# Snowpack Measurements From Underground - PowerPoint PPT Presentation

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Snowpack Measurements From Underground. John Wahr and Judah Levine Department of Physics University of Colorado. The Experiment. Put a superconducting gravity meter in the mine to monitor changes in gravity.

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Snowpack Measurements From Underground

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## Snowpack Measurements From Underground

John Wahr and Judah Levine

Department of Physics

### The Experiment

Put a superconducting gravity meter in the mine to monitor changes in gravity.

Use those changes to monitor changes in the mass of water and snow up at the surface.

### The Instrument

Superconducting gravitymeter, manufactured by GWR Instruments in San Diego. It measures g.

A superconducting ball is levitated in a magnetic field. Electrostatic forces are applied to keep the ball centered when g changes. The meter outputs voltage.

NOAA is presently operating a meter in Boulder.

Mean value of g = 980 gals

.

All data analyzed by Doug Robertson (NOAA).

Red: gravitational effects of atmosphere (computed using atmospheric pressure data).

Accuracies at quiet sites are better than 1 µgal for short averaging times.

A change in mass vertically above or below the meter, would cause a change in gravity.

We will use the gravity data to estimate changes in the mass of water & snow up at the surface.

We have no vertical resolution: we see the sum of snow mass, soil moisture, and ground water.

We obtain results averaged over the region above the meter, rather than at a single point.

Mass sensitivity (assumes flat topography)

Gravity signal at 1500 m depth, from 3 cm of water spread over a disc.

• So, probably sensitive to mass averaged over a disc of radius ~5 km; an area of ~80 km2 .

• More sensitive to mass at center of disc than at edges.

• 1 µgal accuracy translates to a water thickness accuracy of ~3 cm.

### Applications

• During the winter, changes in water mass are caused by changes in snow. We can monitor changes in snowpack, averaged over our region, on weekly & monthly scales, and after major storms.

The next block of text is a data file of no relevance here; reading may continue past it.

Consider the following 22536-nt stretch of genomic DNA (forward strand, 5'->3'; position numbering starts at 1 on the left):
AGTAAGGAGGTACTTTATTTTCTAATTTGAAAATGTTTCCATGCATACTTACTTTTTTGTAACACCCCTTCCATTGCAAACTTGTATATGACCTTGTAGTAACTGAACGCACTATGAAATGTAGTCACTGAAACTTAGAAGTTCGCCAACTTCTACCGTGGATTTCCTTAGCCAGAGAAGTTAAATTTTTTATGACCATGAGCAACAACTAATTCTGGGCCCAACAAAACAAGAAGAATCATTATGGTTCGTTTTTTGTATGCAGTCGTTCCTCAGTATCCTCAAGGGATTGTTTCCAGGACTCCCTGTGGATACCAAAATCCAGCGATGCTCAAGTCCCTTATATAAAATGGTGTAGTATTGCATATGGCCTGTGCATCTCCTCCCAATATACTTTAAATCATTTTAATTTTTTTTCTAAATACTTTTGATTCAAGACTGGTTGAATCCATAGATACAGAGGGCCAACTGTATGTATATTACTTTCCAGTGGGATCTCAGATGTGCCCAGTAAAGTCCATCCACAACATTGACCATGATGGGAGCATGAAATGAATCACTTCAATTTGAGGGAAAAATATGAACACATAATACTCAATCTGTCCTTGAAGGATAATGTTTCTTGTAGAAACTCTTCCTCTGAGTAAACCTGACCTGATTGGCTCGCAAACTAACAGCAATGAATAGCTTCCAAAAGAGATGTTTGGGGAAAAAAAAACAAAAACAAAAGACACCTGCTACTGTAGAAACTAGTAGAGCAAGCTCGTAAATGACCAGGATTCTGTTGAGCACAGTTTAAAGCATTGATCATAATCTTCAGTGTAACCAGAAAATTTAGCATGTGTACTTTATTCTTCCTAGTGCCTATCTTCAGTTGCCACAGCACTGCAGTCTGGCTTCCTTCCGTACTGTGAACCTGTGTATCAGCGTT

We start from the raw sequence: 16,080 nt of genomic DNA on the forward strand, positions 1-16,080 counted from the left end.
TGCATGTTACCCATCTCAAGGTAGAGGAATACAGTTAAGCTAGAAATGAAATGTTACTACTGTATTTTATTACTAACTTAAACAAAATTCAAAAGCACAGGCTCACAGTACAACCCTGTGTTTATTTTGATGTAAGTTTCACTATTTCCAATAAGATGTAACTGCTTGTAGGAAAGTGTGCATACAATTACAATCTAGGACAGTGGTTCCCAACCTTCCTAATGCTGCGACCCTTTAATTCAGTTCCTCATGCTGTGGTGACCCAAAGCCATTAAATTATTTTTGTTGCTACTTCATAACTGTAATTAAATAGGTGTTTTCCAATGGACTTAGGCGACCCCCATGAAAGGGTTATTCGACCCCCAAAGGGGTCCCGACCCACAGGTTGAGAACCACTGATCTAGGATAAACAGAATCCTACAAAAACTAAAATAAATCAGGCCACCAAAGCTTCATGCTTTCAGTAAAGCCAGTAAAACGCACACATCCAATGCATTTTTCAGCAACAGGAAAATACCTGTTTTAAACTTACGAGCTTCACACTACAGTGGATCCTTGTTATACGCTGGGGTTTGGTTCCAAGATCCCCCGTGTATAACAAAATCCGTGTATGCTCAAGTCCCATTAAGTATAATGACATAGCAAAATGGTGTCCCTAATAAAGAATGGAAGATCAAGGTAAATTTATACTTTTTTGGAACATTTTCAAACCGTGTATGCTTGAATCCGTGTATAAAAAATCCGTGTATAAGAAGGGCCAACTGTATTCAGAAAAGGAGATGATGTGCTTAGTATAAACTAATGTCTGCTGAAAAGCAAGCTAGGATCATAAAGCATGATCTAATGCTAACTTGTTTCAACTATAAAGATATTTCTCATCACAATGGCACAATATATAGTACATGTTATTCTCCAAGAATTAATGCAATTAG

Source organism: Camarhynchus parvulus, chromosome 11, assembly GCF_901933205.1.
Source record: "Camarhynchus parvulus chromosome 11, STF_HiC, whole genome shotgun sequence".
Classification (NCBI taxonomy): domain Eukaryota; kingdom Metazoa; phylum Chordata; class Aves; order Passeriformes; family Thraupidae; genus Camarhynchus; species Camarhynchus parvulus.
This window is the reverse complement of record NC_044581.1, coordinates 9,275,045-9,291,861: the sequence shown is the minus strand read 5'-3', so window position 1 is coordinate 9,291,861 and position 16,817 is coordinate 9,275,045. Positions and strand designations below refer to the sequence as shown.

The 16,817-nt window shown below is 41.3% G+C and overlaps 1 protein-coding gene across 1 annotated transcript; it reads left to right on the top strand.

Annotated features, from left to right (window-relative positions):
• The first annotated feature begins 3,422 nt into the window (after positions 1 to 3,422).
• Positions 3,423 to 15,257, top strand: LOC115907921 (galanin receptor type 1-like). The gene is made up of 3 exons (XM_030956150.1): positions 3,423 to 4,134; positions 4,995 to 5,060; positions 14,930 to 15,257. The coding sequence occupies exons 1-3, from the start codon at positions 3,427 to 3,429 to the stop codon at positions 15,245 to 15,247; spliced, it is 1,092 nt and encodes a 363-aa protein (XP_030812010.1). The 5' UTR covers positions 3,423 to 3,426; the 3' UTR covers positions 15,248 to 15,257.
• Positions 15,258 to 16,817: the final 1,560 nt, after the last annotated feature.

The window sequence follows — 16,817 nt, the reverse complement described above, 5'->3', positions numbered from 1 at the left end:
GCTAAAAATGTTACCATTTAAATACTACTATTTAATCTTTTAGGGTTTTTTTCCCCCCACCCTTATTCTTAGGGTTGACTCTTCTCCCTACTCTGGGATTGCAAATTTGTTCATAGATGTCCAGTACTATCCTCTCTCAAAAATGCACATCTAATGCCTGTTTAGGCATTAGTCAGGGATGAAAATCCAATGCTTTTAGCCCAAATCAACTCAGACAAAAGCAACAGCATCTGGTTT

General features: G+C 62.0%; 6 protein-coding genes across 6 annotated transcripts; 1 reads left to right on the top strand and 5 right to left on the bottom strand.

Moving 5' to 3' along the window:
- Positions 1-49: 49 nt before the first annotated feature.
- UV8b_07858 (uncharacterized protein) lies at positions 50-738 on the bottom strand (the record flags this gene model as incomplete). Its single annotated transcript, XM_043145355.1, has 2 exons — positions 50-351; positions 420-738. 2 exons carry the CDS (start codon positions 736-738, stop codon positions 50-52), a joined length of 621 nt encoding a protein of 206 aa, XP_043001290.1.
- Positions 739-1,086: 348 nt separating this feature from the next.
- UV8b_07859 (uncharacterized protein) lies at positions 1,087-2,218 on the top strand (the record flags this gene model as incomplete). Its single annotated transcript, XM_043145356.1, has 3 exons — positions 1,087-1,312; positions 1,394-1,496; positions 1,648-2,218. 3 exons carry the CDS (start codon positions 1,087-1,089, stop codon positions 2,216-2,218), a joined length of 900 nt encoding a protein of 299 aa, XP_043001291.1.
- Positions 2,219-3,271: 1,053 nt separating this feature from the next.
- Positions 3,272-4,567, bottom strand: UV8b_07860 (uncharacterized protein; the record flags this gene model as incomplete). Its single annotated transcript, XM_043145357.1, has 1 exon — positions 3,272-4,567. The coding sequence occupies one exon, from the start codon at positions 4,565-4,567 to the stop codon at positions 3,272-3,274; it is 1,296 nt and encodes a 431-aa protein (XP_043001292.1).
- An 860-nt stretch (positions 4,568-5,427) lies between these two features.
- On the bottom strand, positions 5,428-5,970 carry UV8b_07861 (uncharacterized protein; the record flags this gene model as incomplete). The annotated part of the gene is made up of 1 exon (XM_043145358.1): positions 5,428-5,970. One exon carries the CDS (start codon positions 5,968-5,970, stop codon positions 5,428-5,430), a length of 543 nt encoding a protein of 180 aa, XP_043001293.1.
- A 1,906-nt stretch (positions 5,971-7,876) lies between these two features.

• By monitoring the mass decrease as the snow melts, we can determine the fraction of snowmelt that soaks into the ground. This could benefit from independent measurements of snow mass (from snotel stations, or airborne microwave scatterometer measurements).

• By watching the mass decrease further after the snow is gone, and after large summer rainstorms, we can determine residence times for water in the ground.

### Why do this in a mine?

• Gravity measurements at the surface are sensitive only to local water mass.

• The surface signal depends on how much water has infiltrated in sideways beneath the building, how much is on the roof, etc.

### Complicating factors

• How noisy is the mine?

• Removal of rock mass will cause a gravity signal. How well can we model it?

• Vertical displacements of the meter will cause gravity signals. Can we monitor vertical displacements, or do we have to live with them?

• The atmosphere causes a gravity signal. We need barometric pressure data to remove it.

### Possible Instrumentation

• Superconducting gravity meter.

Cost: \$450,000 new. Or, NOAA instrument might be available for no cost in short term, though would eventually require \$50,000 to restore computer & data acquisition system.

• GPS receiver at the surface. Cost: \$8000 each.

• Snotel station at the surface, to monitor snowpack at a single location. Cost: \$18,000.

• Barometer(s) at the surface. Cost: ~\$4000(?) each.